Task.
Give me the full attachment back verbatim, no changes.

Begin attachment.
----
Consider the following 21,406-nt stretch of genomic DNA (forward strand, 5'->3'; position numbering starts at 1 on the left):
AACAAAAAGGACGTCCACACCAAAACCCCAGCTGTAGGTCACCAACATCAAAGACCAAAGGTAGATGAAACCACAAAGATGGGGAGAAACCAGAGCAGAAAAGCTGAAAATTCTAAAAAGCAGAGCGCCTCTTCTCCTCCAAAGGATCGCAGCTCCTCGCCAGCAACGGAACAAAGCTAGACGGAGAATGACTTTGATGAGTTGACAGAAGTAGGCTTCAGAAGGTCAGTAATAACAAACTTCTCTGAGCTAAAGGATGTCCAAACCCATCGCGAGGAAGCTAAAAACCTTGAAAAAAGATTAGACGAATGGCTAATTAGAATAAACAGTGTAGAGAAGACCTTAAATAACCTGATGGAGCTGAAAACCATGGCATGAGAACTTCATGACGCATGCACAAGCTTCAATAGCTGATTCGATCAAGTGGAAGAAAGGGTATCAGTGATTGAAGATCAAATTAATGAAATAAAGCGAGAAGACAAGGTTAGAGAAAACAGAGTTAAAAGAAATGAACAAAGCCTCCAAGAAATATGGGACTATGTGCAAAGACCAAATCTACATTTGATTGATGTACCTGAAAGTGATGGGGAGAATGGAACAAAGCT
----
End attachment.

Consider the following 21,406-nt stretch of genomic DNA (forward strand, 5'->3'; position numbering starts at 1 on the left):
AACAAAAAGGACGTCCACACCAAAACCCCAGCTGTAGGTCACCAACATCAAAGACCAAAGGTAGATGAAACCACAAAGATGGGGAGAAACCAGAGCAGAAAAGCTGAAAATTCTAAAAAGCAGAGCGCCTCTTCTCCTCCAAAGGATCGCAGCTCCTCGCCAGCAACGGAACAAAGCTAGACGGAGAATGACTTTGATGAGTTGACAGAAGTAGGCTTCAGAAGGTCAGTAATAACAAACTTCTCTGAGCTAAAGGATGTCCAAACCCATCGCGAGGAAGCTAAAAACCTTGAAAAAAGATTAGACGAATGGCTAATTAGAATAAACAGTGTAGAGAAGACCTTAAATAACCTGATGGAGCTGAAAACCATGGCATGAGAACTTCATGACGCATGCACAAGCTTCAATAGCTGATTCGATCAAGTGGAAGAAAGGGTATCAGTGATTGAAGATCAAATTAATGAAATAAAGCGAGAAGACAAGGTTAGAGAAAACAGAGTTAAAAGAAATGAACAAAGCCTCCAAGAAATATGGGACTATGTGCAAAGACCAAATCTACATTTGATTGATGTACCTGAAAGTGATGGGGAGAATGGAACAAAGCT